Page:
On top of that, depression medication has a reputation for destroying your libido. In fact, statistics suggest low libido is the number one complaint of women taking depression medications. (6)
So, if menopause is affecting your mental health, and you’re receiving medical treatment for it…that can play a huge role in your loss of libido.
Testosterone, Menopause, And Libido
Remember earlier when I mentioned testosterone levels tanking in menopause? Well, a decrease in testosterone can contribute to a general lack of sex drive that has nothing to do with pain, infections, or depression.
Because testosterone plays a role in how you feel and think about sex, when it’s less plentiful, that can cause a decrease in libido during menopause.
A lot of women tend to rush into testosterone replacement therapy here. While that might be the right option for you, just be sure to do your research and consider the fact that testosterone is often administered via time-release pellets that are inserted into the fat under your skin. These pellets have to be replaced regularly — which means you have to get cut open every 90 days and have a new pellet inserted.
Plus, many women who undergo testosterone replacement therapy report mood swings, acne, and hair growth on their chin, chest, and abdomen. These are common side effects from increased androgens circulating in your body.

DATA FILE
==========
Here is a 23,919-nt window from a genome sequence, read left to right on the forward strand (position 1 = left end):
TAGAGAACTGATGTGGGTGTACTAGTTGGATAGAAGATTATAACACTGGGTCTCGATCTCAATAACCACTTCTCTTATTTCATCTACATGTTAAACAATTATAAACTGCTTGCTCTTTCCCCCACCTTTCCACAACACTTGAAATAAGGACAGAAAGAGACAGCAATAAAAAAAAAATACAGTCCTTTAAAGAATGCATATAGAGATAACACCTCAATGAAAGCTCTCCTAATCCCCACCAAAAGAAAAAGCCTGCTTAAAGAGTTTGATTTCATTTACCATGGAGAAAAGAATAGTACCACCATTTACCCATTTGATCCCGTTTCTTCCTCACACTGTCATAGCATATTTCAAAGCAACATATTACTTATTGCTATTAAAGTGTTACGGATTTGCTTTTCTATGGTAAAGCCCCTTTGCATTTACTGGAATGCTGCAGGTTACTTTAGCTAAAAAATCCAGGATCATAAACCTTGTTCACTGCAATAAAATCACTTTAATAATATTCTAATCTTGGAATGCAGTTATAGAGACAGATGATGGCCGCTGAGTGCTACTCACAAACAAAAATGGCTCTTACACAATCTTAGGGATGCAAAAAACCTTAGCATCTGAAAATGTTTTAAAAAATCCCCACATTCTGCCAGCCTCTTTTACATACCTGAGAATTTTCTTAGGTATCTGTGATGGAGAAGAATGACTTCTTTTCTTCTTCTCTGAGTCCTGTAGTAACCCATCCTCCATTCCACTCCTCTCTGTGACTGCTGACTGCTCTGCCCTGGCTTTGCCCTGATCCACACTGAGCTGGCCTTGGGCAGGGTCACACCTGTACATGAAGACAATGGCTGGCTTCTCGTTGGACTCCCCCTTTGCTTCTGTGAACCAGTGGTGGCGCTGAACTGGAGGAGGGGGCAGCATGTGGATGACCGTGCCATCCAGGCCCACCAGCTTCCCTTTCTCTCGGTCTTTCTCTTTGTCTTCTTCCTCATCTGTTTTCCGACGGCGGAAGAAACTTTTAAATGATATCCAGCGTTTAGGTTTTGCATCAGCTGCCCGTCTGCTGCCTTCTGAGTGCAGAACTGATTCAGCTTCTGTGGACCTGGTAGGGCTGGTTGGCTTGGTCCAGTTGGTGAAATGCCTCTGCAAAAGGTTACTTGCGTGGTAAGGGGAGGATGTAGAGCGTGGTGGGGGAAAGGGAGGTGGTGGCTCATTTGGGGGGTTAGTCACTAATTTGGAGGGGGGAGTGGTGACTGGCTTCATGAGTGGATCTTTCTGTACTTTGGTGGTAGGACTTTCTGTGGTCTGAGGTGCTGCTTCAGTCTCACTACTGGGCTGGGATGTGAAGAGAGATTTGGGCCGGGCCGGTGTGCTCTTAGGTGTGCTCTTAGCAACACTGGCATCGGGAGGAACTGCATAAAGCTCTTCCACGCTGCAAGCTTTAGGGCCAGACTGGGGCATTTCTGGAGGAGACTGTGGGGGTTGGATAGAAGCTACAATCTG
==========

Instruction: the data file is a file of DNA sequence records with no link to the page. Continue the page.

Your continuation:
Menopause And Sexless Marriage
Now that we understand some of the reasons why menopause can affect your sex drive, let’s figure out what to do about it. Because menopause certainly doesn’t have to be the end of your sexuality and active sex life.
I know a lot of people who suddenly become baffled when their wives enter menopause and their libido tanks. Partners feel rejected, frustrated, and disappointed when it seems as if all of a sudden their wife is no longer interested in having relations with them.
Now, not every sexless marriage is related to menopause. There are many factors that go into long-term relationships and hormonal changes during menopause are just one of them. In fact, men experience changes to their libidos as they age too, due to a process called andropause — so sometimes women are on the receiving end of disinterest in sex.
But if you find yourself frustrated and disappointed with a decline in the quality of your sex life during menopause, there are things you can do to rekindle that flame. And possibly turn your sexless marriage back into a sexually fulfilling one.
Let’s take a look at how to increase libido during menopause.
What Helps With Libido During Menopause?
Menopause libido help is here! These are the top 5 things I often recommend to help my patients recover their sex drive.